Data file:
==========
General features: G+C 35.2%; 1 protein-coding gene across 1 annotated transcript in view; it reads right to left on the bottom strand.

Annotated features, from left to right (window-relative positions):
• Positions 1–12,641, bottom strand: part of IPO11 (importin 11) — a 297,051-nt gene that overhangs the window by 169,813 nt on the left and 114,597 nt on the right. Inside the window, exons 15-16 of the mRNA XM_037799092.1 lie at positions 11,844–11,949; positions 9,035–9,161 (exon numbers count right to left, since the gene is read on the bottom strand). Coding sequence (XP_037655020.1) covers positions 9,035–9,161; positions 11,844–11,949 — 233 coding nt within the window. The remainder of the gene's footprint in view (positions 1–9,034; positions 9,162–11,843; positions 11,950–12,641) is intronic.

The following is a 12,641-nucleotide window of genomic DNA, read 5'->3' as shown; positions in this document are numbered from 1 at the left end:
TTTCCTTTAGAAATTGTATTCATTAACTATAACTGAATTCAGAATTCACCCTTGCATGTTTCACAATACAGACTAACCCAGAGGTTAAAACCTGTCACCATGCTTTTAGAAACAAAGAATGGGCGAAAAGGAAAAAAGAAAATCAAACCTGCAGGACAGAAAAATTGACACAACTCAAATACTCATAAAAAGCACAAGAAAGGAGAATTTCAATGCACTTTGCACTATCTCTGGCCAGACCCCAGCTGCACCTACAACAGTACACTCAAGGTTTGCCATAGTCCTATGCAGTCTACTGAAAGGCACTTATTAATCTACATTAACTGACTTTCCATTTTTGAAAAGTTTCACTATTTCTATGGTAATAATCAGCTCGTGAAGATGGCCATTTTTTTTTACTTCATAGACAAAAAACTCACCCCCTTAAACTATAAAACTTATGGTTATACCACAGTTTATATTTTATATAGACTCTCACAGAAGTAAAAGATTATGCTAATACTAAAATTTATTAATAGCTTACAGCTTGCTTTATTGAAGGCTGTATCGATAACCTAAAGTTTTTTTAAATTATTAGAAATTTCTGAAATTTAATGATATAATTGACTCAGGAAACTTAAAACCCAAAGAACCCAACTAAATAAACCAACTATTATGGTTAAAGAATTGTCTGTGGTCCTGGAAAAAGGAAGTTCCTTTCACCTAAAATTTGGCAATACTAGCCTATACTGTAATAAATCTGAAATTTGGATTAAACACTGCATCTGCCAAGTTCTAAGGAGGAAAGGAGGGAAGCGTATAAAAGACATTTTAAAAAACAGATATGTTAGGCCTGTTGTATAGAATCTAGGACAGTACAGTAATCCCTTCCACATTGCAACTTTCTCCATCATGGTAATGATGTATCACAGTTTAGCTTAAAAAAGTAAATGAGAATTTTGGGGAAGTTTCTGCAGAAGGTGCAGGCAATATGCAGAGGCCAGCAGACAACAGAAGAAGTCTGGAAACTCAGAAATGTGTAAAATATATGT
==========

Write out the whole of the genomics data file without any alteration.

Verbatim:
General features: G+C 35.2%; 1 protein-coding gene across 1 annotated transcript in view; it reads right to left on the bottom strand.

Annotated features, from left to right (window-relative positions):
• Positions 1–12,641, bottom strand: part of IPO11 (importin 11) — a 297,051-nt gene that overhangs the window by 169,813 nt on the left and 114,597 nt on the right. Inside the window, exons 15-16 of the mRNA XM_037799092.1 lie at positions 11,844–11,949; positions 9,035–9,161 (exon numbers count right to left, since the gene is read on the bottom strand). Coding sequence (XP_037655020.1) covers positions 9,035–9,161; positions 11,844–11,949 — 233 coding nt within the window. The remainder of the gene's footprint in view (positions 1–9,034; positions 9,162–11,843; positions 11,950–12,641) is intronic.

The following is a 12,641-nucleotide window of genomic DNA, read 5'->3' as shown; positions in this document are numbered from 1 at the left end:
TTTCCTTTAGAAATTGTATTCATTAACTATAACTGAATTCAGAATTCACCCTTGCATGTTTCACAATACAGACTAACCCAGAGGTTAAAACCTGTCACCATGCTTTTAGAAACAAAGAATGGGCGAAAAGGAAAAAAGAAAATCAAACCTGCAGGACAGAAAAATTGACACAACTCAAATACTCATAAAAAGCACAAGAAAGGAGAATTTCAATGCACTTTGCACTATCTCTGGCCAGACCCCAGCTGCACCTACAACAGTACACTCAAGGTTTGCCATAGTCCTATGCAGTCTACTGAAAGGCACTTATTAATCTACATTAACTGACTTTCCATTTTTGAAAAGTTTCACTATTTCTATGGTAATAATCAGCTCGTGAAGATGGCCATTTTTTTTTACTTCATAGACAAAAAACTCACCCCCTTAAACTATAAAACTTATGGTTATACCACAGTTTATATTTTATATAGACTCTCACAGAAGTAAAAGATTATGCTAATACTAAAATTTATTAATAGCTTACAGCTTGCTTTATTGAAGGCTGTATCGATAACCTAAAGTTTTTTTAAATTATTAGAAATTTCTGAAATTTAATGATATAATTGACTCAGGAAACTTAAAACCCAAAGAACCCAACTAAATAAACCAACTATTATGGTTAAAGAATTGTCTGTGGTCCTGGAAAAAGGAAGTTCCTTTCACCTAAAATTTGGCAATACTAGCCTATACTGTAATAAATCTGAAATTTGGATTAAACACTGCATCTGCCAAGTTCTAAGGAGGAAAGGAGGGAAGCGTATAAAAGACATTTTAAAAAACAGATATGTTAGGCCTGTTGTATAGAATCTAGGACAGTACAGTAATCCCTTCCACATTGCAACTTTCTCCATCATGGTAATGATGTATCACAGTTTAGCTTAAAAAAGTAAATGAGAATTTTGGGGAAGTTTCTGCAGAAGGTGCAGGCAATATGCAGAGGCCAGCAGACAACAGAAGAAGTCTGGAAACTCAGAAATGTGTAAAATATATGT